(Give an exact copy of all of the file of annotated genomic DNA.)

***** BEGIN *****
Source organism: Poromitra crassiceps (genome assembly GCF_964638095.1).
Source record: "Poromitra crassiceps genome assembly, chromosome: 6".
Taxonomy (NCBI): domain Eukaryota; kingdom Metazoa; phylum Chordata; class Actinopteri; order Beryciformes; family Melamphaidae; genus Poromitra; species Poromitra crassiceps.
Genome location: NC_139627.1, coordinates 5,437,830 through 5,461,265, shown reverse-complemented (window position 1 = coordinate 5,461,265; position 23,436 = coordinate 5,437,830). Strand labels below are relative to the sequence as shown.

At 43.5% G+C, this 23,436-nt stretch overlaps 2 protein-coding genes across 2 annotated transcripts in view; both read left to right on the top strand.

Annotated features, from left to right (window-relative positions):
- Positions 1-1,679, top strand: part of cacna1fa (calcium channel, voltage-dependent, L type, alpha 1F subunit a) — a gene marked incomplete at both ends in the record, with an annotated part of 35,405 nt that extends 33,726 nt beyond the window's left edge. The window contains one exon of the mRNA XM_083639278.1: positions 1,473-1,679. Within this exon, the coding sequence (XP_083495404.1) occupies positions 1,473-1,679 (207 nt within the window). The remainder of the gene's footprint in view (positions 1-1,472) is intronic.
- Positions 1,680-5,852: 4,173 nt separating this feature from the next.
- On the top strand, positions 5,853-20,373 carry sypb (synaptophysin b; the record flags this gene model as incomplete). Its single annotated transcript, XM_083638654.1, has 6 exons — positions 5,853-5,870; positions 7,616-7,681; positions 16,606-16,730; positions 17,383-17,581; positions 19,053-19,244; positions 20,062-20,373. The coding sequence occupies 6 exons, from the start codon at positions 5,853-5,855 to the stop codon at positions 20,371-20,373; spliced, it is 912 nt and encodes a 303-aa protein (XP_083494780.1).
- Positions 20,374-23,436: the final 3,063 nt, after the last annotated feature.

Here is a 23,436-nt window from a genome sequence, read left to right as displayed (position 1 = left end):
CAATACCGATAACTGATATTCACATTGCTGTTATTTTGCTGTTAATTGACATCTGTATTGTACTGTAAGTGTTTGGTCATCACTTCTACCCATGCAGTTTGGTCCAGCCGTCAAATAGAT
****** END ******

Source organism: Poromitra crassiceps (genome assembly GCF_964638095.1).
Source record: "Poromitra crassiceps genome assembly, chromosome: 6".
Taxonomy (NCBI): domain Eukaryota; kingdom Metazoa; phylum Chordata; class Actinopteri; order Beryciformes; family Melamphaidae; genus Poromitra; species Poromitra crassiceps.
Genome location: NC_139627.1, coordinates 5,437,830 through 5,461,265, shown reverse-complemented (window position 1 = coordinate 5,461,265; position 23,436 = coordinate 5,437,830). Strand labels below are relative to the sequence as shown.

At 43.5% G+C, this 23,436-nt stretch overlaps 2 protein-coding genes across 2 annotated transcripts in view; both read left to right on the top strand.

Annotated features, from left to right (window-relative positions):
- Positions 1-1,679, top strand: part of cacna1fa (calcium channel, voltage-dependent, L type, alpha 1F subunit a) — a gene marked incomplete at both ends in the record, with an annotated part of 35,405 nt that extends 33,726 nt beyond the window's left edge. The window contains one exon of the mRNA XM_083639278.1: positions 1,473-1,679. Within this exon, the coding sequence (XP_083495404.1) occupies positions 1,473-1,679 (207 nt within the window). The remainder of the gene's footprint in view (positions 1-1,472) is intronic.
- Positions 1,680-5,852: 4,173 nt separating this feature from the next.
- On the top strand, positions 5,853-20,373 carry sypb (synaptophysin b; the record flags this gene model as incomplete). Its single annotated transcript, XM_083638654.1, has 6 exons — positions 5,853-5,870; positions 7,616-7,681; positions 16,606-16,730; positions 17,383-17,581; positions 19,053-19,244; positions 20,062-20,373. The coding sequence occupies 6 exons, from the start codon at positions 5,853-5,855 to the stop codon at positions 20,371-20,373; spliced, it is 912 nt and encodes a 303-aa protein (XP_083494780.1).
- Positions 20,374-23,436: the final 3,063 nt, after the last annotated feature.

Here is a 23,436-nt window from a genome sequence, read left to right as displayed (position 1 = left end):
CAATACCGATAACTGATATTCACATTGCTGTTATTTTGCTGTTAATTGACATCTGTATTGTACTGTAAGTGTTTGGTCATCACTTCTACCCATGCAGTTTGGTCCAGCCGTCAAATAGAT